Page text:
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Pop goes Korea : Behind the Revolution in Movies, Music, and Internet Culture : [book review] Jung, Eun-Young 2010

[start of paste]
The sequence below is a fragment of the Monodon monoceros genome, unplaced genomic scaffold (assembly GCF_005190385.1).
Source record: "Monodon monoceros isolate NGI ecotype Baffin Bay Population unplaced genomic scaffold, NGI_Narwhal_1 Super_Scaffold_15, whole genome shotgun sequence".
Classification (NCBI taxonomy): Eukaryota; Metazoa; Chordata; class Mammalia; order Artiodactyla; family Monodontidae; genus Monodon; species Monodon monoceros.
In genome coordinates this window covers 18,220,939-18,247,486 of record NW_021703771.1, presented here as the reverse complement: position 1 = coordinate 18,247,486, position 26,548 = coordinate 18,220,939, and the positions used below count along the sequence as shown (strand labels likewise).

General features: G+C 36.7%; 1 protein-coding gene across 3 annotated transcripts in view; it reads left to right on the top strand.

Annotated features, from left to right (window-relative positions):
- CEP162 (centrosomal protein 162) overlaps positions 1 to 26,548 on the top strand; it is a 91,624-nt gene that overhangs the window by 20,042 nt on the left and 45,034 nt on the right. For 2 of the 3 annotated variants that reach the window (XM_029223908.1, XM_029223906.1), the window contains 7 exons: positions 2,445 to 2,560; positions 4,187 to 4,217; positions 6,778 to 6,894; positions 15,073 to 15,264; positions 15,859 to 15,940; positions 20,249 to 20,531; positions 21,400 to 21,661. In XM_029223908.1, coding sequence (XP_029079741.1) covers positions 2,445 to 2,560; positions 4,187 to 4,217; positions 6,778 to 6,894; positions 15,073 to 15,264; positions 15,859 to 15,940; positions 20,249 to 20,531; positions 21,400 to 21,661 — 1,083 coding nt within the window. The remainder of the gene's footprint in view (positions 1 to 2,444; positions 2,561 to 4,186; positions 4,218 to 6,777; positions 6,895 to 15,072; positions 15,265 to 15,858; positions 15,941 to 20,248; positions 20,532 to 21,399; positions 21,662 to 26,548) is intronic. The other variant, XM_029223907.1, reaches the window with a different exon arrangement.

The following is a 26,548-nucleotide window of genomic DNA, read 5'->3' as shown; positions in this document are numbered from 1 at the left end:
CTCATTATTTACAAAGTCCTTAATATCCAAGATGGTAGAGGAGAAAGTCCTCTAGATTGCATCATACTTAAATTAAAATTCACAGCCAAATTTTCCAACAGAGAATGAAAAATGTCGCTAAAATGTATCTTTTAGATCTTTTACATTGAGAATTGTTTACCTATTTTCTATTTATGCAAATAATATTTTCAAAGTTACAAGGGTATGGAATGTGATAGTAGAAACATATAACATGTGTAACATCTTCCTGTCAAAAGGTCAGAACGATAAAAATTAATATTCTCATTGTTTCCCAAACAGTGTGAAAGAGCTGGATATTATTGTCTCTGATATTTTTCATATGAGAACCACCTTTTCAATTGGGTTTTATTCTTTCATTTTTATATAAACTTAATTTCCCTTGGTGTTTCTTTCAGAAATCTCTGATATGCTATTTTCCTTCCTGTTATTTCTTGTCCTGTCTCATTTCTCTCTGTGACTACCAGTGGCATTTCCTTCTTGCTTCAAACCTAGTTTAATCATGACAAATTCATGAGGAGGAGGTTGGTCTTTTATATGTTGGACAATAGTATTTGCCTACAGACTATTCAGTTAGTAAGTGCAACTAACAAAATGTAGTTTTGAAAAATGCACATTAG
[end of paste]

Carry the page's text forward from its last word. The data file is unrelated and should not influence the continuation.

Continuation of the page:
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 73 Electronic Book Review: Northeast Asia The chapters in part 3, “Modern exchanges,” argue that we can understand what might count as a copy better by knowing more for whom it is produced and for what purpose. Within the modern context of international exhibitions, manufacturing, cultural preservation and marketing, ideas about the “original,” “tradition” and the reproductive process may all be redefined. William H. Coaldrake begins the section with “Beyond mimesis: Japanese architectural models at the Vienna Exhibition and 1910 Japan British Exhibition.” “Copying Kyoto: the legitimacy of imitation in Kyoto’s townscape debate” by Christoph Brumann is the next chapter, followed by Christopher Madeley’s “Copying cars: forgotten licensing agreements.” Rupert Cox, who provided the detailed framework in the introduction, completes this section with “Hungry visions: the material life of Japanese food samples.” I have written elsewhere that compilations such as this are increasingly difficult to publish with academic presses yet they continue to serve useful purposes for those of us in Japan studies as well as other fields. A book such as this presents a wide range of scholarship and topics under a thematic umbrella, enabling readers to expand their knowledge and understanding of Japan and Japan’s place in the world by sampling, as it were, the scholarship of numerous specialists. One of the most appropriate things one can say to a Japanese teacher is “I learned a lot,” after a class or lecture. Indeed, I did learn a great deal from this book. University of Pittsburgh, Pittsburgh, USA  Brenda g. Jordan POP GOES KOREA: Behind the Revolution in Movies, Music, and Internet Culture. By Mark James Russell. Berkeley: Stone Bridge Press, 2008. xvi, 224 pp. (B&W and coloured photos.) US$19.50, paper. ISBN 978-1- 933330-68-6. Korea’s popular culture was virtually unknown outside Korea until the late 1990s and was exclusively created for and consumed by local audiences. However, as Korea’s popular cultural products, including movies, TV dramas, music, comic books, fashion, and online gaming, found popularity throughout Asia over the last decade, the local pop culture industry began to expand its scale and scope and changed its infrastructure for this extremely competitive international market. In this book Russell offers stories of some of the key players in the industry from the late 1990s and early 2000s. As he acknowledges, there can be “hundreds of stories involved in explaining the changes, challenges, and achievements that comprised that success” (xiii), but he has selected seven key players whom he believes to be the most emblematic forces behind the success of Korea’s modern pop culture. He starts with the big question: “How did Korea’s entertainment industry grow so successfully at the end of the twentieth century?” (xiii). Russell Pacific Affairs: Volume 83, No. 4 – December 2010  74 lists seven answers “with the intent to encompass the breadth of Korean pop culture and be symbolic of the changes the industry went through as a whole” (xiv). Yet while TV drama and pop music have dominated in the international success of Korea’s pop culture, Russell emphasizes films, devoting three chapters to them. The first chapter addresses the multimedia conglomerate CJ Entertainment. While readers may find the coverage of the two young founders’ family background (Samsung family) and their passion for movies from early childhood to be excessively detailed, descriptions of the company’s financial challenges during the 1997 economic crisis and growing competition from the other emerging companies are important contributions. The second chapter focuses on director Kang Je-Gyu and his hit movies Shiri (1999) and Taegukgi (2004), exemplifying Korea’s move towards the Hollywood model: big blockbusters one after another with huge budgets. Russell’s brief note on remarkable changes in the film portrayal of North Koreans during the Kim Dae-Jung administration (1998-2003) is on target, although this widely recognized change did not just simply happen as he claims: “(T)he timing was pretty much perfect” (51). Such a shift requires a more thorough explanation of the political environment and important earlier developments that led to sympathetic portrayals of North Koreans in South Korean films. The third chapter offers a history of PIFF (Pusan International Film Festival) and its startling success since it was first staged in 1996, with ample details but little interpretive reflection. The fourth chapter turns to TV dramas, but is devoted almost entirely to actor Lee Byung-Hun. While Lee has taken leading roles in a few hit TV dramas, it is difficult to see a strong connection between him and the TV drama industry, since there are many more important TV dramas and influential actors/actresses, including Bae Yong-Joon (from Winter Sonata) and Lee Young-Ae (from Dae Jang Geum). Russell does not completely dismiss these two examples, but his brief summaries of their plots seem like momentary asides as he continues to praise (his perhaps favourite?) actor Lee Byung-Hun. Likewise, the fifth chapter, turning to pop music, is narrowly focused on the founder of SM Entertainment, Lee Soo-Man, praising his great achievements as one of the most successful music moguls in Korea. Indeed, his SM Entertainment has produced many pop stars, including the boy band H.O.T. and the female star BoA, but it is just a clever copy of the Japanese idol (idoru) music business system, Johnny’s Entertainment in particular. The sixth chapter traces the creation of the first Korean peer-to-peer file-sharing program, Soribada (similar to Napster). Reflecting on the music industry overall, Russell critically foregrounds the lack of genre diversity and the absence of a back-catalogue market as the industry’s main problems.  75 Electronic Book Review: Northeast Asia The seventh chapter, on the manhwa (comic book) industry, covers its unique, small-scale operation system, which has allowed Korean writers and artists to control their copyrights and keep the industry from being eaten by the giant multimedia conglomerates. His comparison of the Korean and Japanese industries here is highly insightful. The most interesting part of this book for cultural scholars is the conclusion, where Russell turns to the international dimension, boldly stating that “there never was a Korean Wave” (215) and pointing out its negative connotations. He argues, “the trouble with talking about a ‘Korean Wave’ is that it does not really explain anything… Can we really say there is anything specifically ‘Korean’ [in Korea’s pop culture]?” (212). While his argument is provocative and partially convincing, it is structurally odd that he suddenly brings up Korean Wave issues only in his conclusion. Moreover, it conflicts with some of his earlier arguments (e.g., about the Korean-ness of Korea’s online manhwa). Despite some weaknesses, Russell’s book certainly deserves credit for providing new and detailed insights into Korea’s pop culture industry. It is especially useful for readers unfamiliar with Korean pop culture; the many sidebars as well as the main text are informative and accurate. Given that Russell refers to this book as a first installment, we can expect to see more stories of Korean pop culture, revealing other dimensions through his insightful analysis. University of California, San Diego, USA eun-young Jung